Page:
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Park River , North Dakota
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December 5, 2012     Walsh County Press
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December 5, 2012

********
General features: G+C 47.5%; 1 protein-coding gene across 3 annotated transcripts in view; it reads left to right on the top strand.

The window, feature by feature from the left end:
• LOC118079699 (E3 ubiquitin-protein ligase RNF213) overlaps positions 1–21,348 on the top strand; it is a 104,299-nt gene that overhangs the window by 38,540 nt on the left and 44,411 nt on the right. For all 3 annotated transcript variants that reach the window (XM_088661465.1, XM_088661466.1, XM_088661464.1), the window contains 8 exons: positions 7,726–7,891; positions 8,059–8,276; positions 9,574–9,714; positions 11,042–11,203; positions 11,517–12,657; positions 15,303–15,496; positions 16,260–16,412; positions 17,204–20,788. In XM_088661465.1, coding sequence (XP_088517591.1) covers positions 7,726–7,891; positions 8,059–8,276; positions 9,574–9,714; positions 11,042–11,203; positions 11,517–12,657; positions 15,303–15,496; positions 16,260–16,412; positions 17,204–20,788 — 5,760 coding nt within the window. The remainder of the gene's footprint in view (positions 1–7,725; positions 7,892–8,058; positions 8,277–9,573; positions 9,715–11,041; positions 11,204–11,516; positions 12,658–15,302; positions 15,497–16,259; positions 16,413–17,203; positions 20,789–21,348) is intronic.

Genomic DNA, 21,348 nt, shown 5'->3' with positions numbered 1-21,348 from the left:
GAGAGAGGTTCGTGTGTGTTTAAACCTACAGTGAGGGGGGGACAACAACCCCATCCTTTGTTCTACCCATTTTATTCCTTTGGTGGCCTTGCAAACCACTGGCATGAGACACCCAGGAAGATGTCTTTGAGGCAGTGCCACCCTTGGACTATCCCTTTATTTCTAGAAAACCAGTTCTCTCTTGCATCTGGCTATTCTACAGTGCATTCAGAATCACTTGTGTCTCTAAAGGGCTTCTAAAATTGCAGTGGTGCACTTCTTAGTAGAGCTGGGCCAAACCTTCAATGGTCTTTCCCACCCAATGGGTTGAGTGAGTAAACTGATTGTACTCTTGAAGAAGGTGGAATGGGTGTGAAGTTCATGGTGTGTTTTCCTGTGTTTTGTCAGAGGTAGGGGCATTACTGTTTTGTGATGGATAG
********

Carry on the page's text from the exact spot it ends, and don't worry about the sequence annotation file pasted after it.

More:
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I PAGE 4 PRESS PERSPECTIVES DECEMBER 5, 2012 FROM THE EDITOR&apos;S DESK... BY ALLISON OLIMB EDITOR, WALSH {OUNTY PRESS There is an old joke that goes: Sam was in dire trouble. His business had gone bust and he was in serious financial trouble. He was so desperate he decided to pray for help. He began, 'God, please help me. l'v'e lost my business and if I don't get some money, I'm going to lose my house as well. Please let me win the lottery.' Lottery night came and Sam didn't win. Again Sam prays, "God, please let me win the lottetT! I've lost my business, my honse and I'm going to lose mv car as well.' Lotto night comes and Sam still has no luck. Once again, he prays, 'My God, why have you forsaken me? I've lost my business, my house, and my car. My wife and children are starving. ! don't often ask you for help and I have always been a good servant to you. PLEASE just let me win the lottery this one time so I can get my life back in order.' Suddenly there is a blinding flash of light as the heavens open. Sam is confronted by the voice of God Himself: 'Sam,' says God, 'meet Me halfway on this. Buy a bloody ticket.' So, last Wednesday when the Powerball jackpot hit $550 million .... a number that can only be de- scribed as ludicrous -- I had to get a ticket. I didn't think I would win, but you don't even have a chance of not winning if you don't try. You have a better chance of get- ting hit by lightning or drawing a straight flush twice in your li/i: than you would of winning that big one. Chances were literally set at 1 in 175 million. NBC News published a list of odds that were more likely than winning the Powerball jackpot. Among the list ... more likely to: Die as a pedestrian. Be drafted to play NBA bas- ketball. Be a movie star. Be born with extra fingers. Become a U.S. president. Get attacked by a shark. But the chance in winning at least a couple bucks are 1 in 31.85, so playing the game is not entirely for nothing. There had been 16 straight drawings since Oct. 6 without a jackpot winner and people had been going nuts ever since. The regulars, the hopefuls, the first- timers hoping to make it big -- everyone gave it a shot because even a little win can yield big bucks. I would love to say that I bagged the big one and can now sit around eating bonbons and watch- ing soaps (or at least say I could get a new car) but alas, the falltasy is a bit more fun than the reality. I'm out a couple bucks and the crack in my windshield is a little bigger, but it's just fine, I don't even like soaps and the only time I ever eat bonbons is when they throw them in with the peanuts and orange in the church Christmas goody bag. So, there you go, God, I at least bought a ticket. Like '" the Walsh CounO' Press on Face- book and check out our blog at http.vTvalsh- countypress, wordpress,com Hello, A lhmous quote, probably more fiimous than Grandpa's, "Never buy a horse fi-om a guy that sits in the fi'ont pew at church"was Win- ston Churchill's, "'The only thing we have to fear is fear itselE" Ev- idently, Winston did not know Shirley. l'he Thanksgiving cow sales are over! The sales that men go to while Morn goes shopping on Black Friday. It's this time of the year that neighbors start meeting at cow sales. Buying a few cows to replace the "'opens". Replacing some of those old girls that aren't producing the kind of calf she should. Trying to cull the herd down a little to stretch the feed out. And that reminded me of "Friendly". If you're citified, you might think that a cow is a cow. That they are not like dogs and cats and '. ds ar:i g{, l]sll and hamsters and stufE t3ut that is wrong. Some peo- ple do become attached to certain cows. I know you are thinking that Hat is not normal. I agree. But Shirley became attached to Friendly. Friendly was one of the ugliest cows on the ranch. A big old Here- ford cow with short ears. But she loved cake. Now, cake is a protein. supplement that comes in cubes. And Shirley always carried a few pieces of cake in her pocket. Friendly learned that when she saw Shirley, treats were to be had. Friendly would come at a fast cow walk right out of the herd and belier at Shirley. She would reach that long, rough tongue out and eat all the cake Shirley would of'- t'er. Shirley became convinced that Friendly liked her. It was upsetting if I told her the cow just liked cake. Over the years Shirley got that cow so gentle she could crawl up Tips and set on her! Some men dream of marrying a cowgirl wearing se- quined outfits and riding a beauti- ful horse. I married a woman wearing Carharts and riding a cow! As Friendly advanced in age, her calf got smaller. So we had to help it along with a bottle. Not cause Friendly was short of feed. Cause she was short of teeth. For four years, we kept Friendly around and bottle-ted her calf. Not profitable, but cheaper than a di- vorce. Then one fall, Friendly came up open. Not pregnant. And we (I) decided to sell her. And like a big, tough guy that knows who is the boss on this outfit, l did it on the sly. Under the cover of darkness I hauled that cow to Dickinson for the cow sale. Just by coincidence, that day Shirley went down to Dickinson to visit her sister. And together they decided to go over to the sale yard for lunch. Maybe there would be a horse sale. Who knows? They like horse sales like nomml people like whiskey and pinochle. And here comes Friendly through the ring while Shirley and Rose are setting there! I lost all respect tbr cow buyers when no one dared bid on Shirley's cow af- ter her outburst. You talk about cowards. That afternoon I had to drive to Dickinson to pick up a fourteen- year-old dry cow. Friendly lived out her life on the ranch. And her picture hangs on the fridge by our grandkids! That is one fine cow. So, when you're culling those cows, be careful. You can't always go by what the county agent says. Later, Dean Q.00u .samaritan Happenings at Our Goqd, S. tan, . Monica Simon ADC Happy th)liday Season to Everyone from the Park River Good Samaritan Center. \\;' have a lot of exciting Christmas programs in store for all. Upcoming Events: Dec. 6 2:30 Devotions with Holy Communion Services Dec. 6 3:00 Music with Father Lutein Dec. 10 6:30 Park River Christmas Lights Ride Dec. 13 3:00 Monthly Birthday Party St. John's Altar Society Dec. 14 7:30 Mennonite Singers Dec. 18 2:00 Nativity Program Dec. 18 3:30 Extended School Program Kids here Dec. 19 5-7 Family Christmas Party Dec. 20 5:30 Carolers Jeanette Berntson and fiiends As you can see we have a wonderful month planned. We will also have holiday baking, crafts and ganles this December. Devotional leaders this week were, Lois Ydstie, Lorene Larson, Rev. David Hinrichs. Jan Novak and Corrine Ramsey. Accompanists were Jan Novak and Monica Simon. Sunday Worship Sew'ices were led by Rev. Mark Anttal and Mass was led by Father Lutein. Rosary was led by Shirley Sobolik. Terry Hagen assisted with nail's time. PuNte00 Prevelt, Promote. Protect. FREE law Walsh County Health District Short Shots I III lllr l I III(I ..... II iT[ T" T'I/T - I December 6th; 2012 the ND Smoke Free Law goes into effect. If you have questions or are concerned that you do not know how the new ND Smoke Free Law affects your business contact the Walsh County Health District. We are available for consultation and assistance in implementing this law if you have questions. As a business in our state, you should have received information about the lax< and what changes you will have to make. Call us at 352-5139. Excuse me... I mustache you a question. Have you subscribed to the Press? GET YOUR SUBSCRIPTION TO THE PRESS! IN COUNTY OUT OF COUNTY OUT OF STATE $34 $38 $42 YOUR EVENTS... YOUR COMMUNITY... YOUR HOMEfOWN PAPER IN THE LIEART OF WALSH COUNTY # Washington Post Claims Heitkamp Was the Best After ranking Gov. Rick Perry of Texas as the worst candidate in 2012, The Washington Post turned around and proclaimed Heidi Heitkamp as the best. The Post pointed out that Mitt Romney garnered 58 percent of the 323,000 votes in North Dakota while Barack Obama re- ceived only 39 percent. The Post was impressed with Heitkamp's ability to overcome this gap of 19 percent and make it to a bare 50 percent plus. Overcoming a gap left by the presidential candidates isn't big news in North Dakota. To win a national office, Democrats have always had to run eight or nine percent ahead of the Democratic presidential candidate to win a state or national office. Heitkamp's achievement was significant because she had to pick up more ground than most Democrats to close the gap. And this had to be done as the whole state was shifting more andmore into the Republican column. But we need to keep the pres- idential statistics in perspective. Romney's margin over Obama was not unusually large. It was not a Reagan landslide. In North Dakota, the average vote cast for Republican presidential candi- dates has been around 58 percent - the same as recorded in 2012. The Post alluded to "Berg's flaws" as the cause of his defeat without mentioning specifics. That was not a fair comment. As written, we don't know what these alleged flaws were. As far as the Berg campaign strategy was concerned, it was the best possible. Recognizing that Obama was not popular in North Dakota, the Berg strategy was to tie Heitkamp to the Presi- dent and his most unpopular poli- cies. Just because it didn't bring success is no reason to find fault with it. The impact of Berg's early support for Congressman Paul Ryan's budget proposal, which in- cluded threats to Medicare and Social Security, has not been quantified as a factor in the elec- tion. That could be done by cor- relating Berg's vote with the age levels in counties with large num- bers of elderly. Realizing his error, Berg came out strong for Medicare and So- cial Security in direct mailings and in his campaign advertising. But the first impression stuck and he never quite got past the prob- lem. All of this having been said, the most critical feature of the campaign was personality. In North Dakota, who is as impor- tant as what. (Never forget that!) Even though a majority of North Dakotans did not like Obama's national policies, they knew and liked Heitkamp. Likeability has not often been touted as a major campaign asset but it was paramount in the 2012 election. The Berg strategists con- ceded that Heidi was likeable but they let North Dakota know that her policies may not be. The voters apparently insisted that they liked Heidi anyway. Among them were many Repub- licans. It must be noted that Heitkamp is the third state tax cormnissioner to go to Washington in recent years. Both Senators Dorgan and Conrad went to Washington after serving in that pedestrian posi- tion. So the citizen's inherent dis- dain for taxes did not prevent the collectors of those taxes from be- ing honored with the highest of- rices North Dakota has to offer. This bit of political history should be taken seriously by the media in the Bismarck area. They should be camped outside of Tax Commissioner Cory Fong's of- rice and wait for the inevitable announcement. Extension E Home-based Businesses Remain Popular Many individuals are interested in starting and operating a business of their own. One of the chal- lenges in making that business successful is good financial man- agement. For many individuals, starting and running a business from their home can increase the chances of success. Startup businesses often have limited financial resources. Operating from home can help control costs. Today, an estimated 10 to 15 per- cent of households are involved in a home-based business, according to Glenn Muske, the North Dako- ta State University Extension Ser- vice's rural and agribusiness en- terprise development specialist. "With technology, a home-based business offers some real opportu- nities and, to the outside world, looks like any other business," he says. Home-based businesses are a great way to test whether an idea is an opportunity or just a dream. Costs are controlled, and if the own- er develops the business while re- mining his orher day job, an income source and possibly benefits con- tinue while the business is in its ini- tial startup phase. "Individuals also have looked at home-based businesses as a po- tential tax break," says Muske. "'While this might be true, the owner must be careful in making this determination. Contacting an accountant to help make this de- termination would be the best ap- proach." To qualify for a home-based business, the space must be used ex- clusively for business purposes. The only exception is in-home day-care centers. If you do qualify for this deduction, then you also can consider taking additional expens- es related to that space, such as the cost of heat, eleclricity, maintenance and depreciation, as deductions.  Other advantages of working from home include flexibility and no comnmte. Two disadvantages that can arise, though, are little busi- ness visibility and the lack of in- teraction with other business own- ers. However, the owner can over- come such disadvantages with planning and preparation. The fol- lowing are tips for making your home-based business successful: Have a separate office space. This is true not only for tax reasons but to allow yourselfa place to have dedicated work space that is quiet. Install office equipment and get a dedicated phone line for the busi- ness. Today, this may mean a sep- arate cell phone. Keep regular business hours. Not only do clients need to know when they can reach you, but you need to be in your business mode mentally. Take time for breaks. Short breaks can reduce stress and tin- prove your productivity and ener- gy. Monitor yourself so that home chores do not take over your work time. Hire child care even if you are at home because children can be a distraction. Many people have a home-based business to allow for reduced child-care costs. Have early conversations with friends and family regarding the business and your need to give it your full attention because family and friends are another common distraction. You may need to pro- vide several reminders. Open a business checking ac- count. You need to be able to track and keep business income and ex- penses separate from personal items. You can find additional help for starting your business at your lo- cal Extension Service office at 284-6624 or email me at kari.l.hel- goe@ndsu.edu. Also visit NDSU s small-business support website at www.ag.ndsu.edu/smallbusiness and sign up for the monthly newsletter. Or check out Facebook at www.facebook.com/ND- SUextsmallbiz or Twitter at @gmuske. Another online resource is eXtension.org/entrepreneurship. The Small Business Adminis- tration and its related organiza- tions, Small Business Develop- ment Centers and the Service Corps of Retired Executives, also are useful resources. For more information, cottlaCt glenn.muske@ndsu.edu or call (701) 328- 9718. You alxo can visit our website. www.ag.nd'u.edu/mallbusiness. Around the County Walsh County Extension Office Park River - 284-6624 Walsh County Annual Crop Improvement Meeting The Walsh County Annual Crop Improvement Meeting will be held at the Park RiverAmerican Legion on Monday, December 10th at 6 p.m. The program will be on Sod- ic and Saline Soils. What are the im- plications of misidentifying them? I will also have some data on corn row spacing and its effect on yields. We will have our annual business lneeting following where we will discuss new releases for 2013 and how our old releases have done. FeedingProblems in Walsh County We just got done with a feeding workshop in Walsh County where we looked at what we had available for forages in Walsh County and what the implicatious of all this may mean. We have two very critical is- sues with many of the feeds we have on hand. We are going to be very short of protein and energy in some of these rations. I would caution pro- ducers to not just feed forages as the sole base of their herd nutrition with- out a feed test. We need to know what the nutrient content of this feed is. Unless you have a good supply of alfalfa hay I think this is a wreck waiting to happen. What are the some of the problems we may face without balancing our rations? The obvious ones are loss of body con- dition scores on your cows, weak calves, milking ability of the cows, breed back of your cows and the silent stealer is that you may pay in next year's calf crop on pounds of weaned calves and even the future productivity of your cow herd. There are many ways we can adjust to low quality forages for energy and protein. It almost always in- volves feeding some kind of grain or by product to bring up the ration to meet the requirements of your herd. Yes, what I am talking about most likely is going to require a higher level of management and be more costly. I see no other options unless we are going to fly blind and take a chance of some the negative things I just discussed happening. What needs to be done now? You need to get forage samples from all of your forages and get them test- ed. Once you have collected your feed tests find someone with a computer that can look at those feed tests and balance your rations for you. I can get it done or your local feed dealer sometimes has a pro- gram or you can go on line and pur- chase your own ration balancing program. Before you start balanc- ing a ration get feed prices and feeds that are available to you. You will then be able to look at several dif- ferent options and see what makes sense to you. Some rations will re- quire more work and management then others In summary not knowing what is in your tbrages can be a very cost- ly thing. Know what the quality is of your tbrages and get a balanced ration. Dates to Remember: December l0 - Walsh County Crop Improvement Meeting, Park River American Legion, meal at 6 p.m. program at 7 p.m. December 12 - Annual Fair Meeting 6:30 p.m. Extension Office Park River E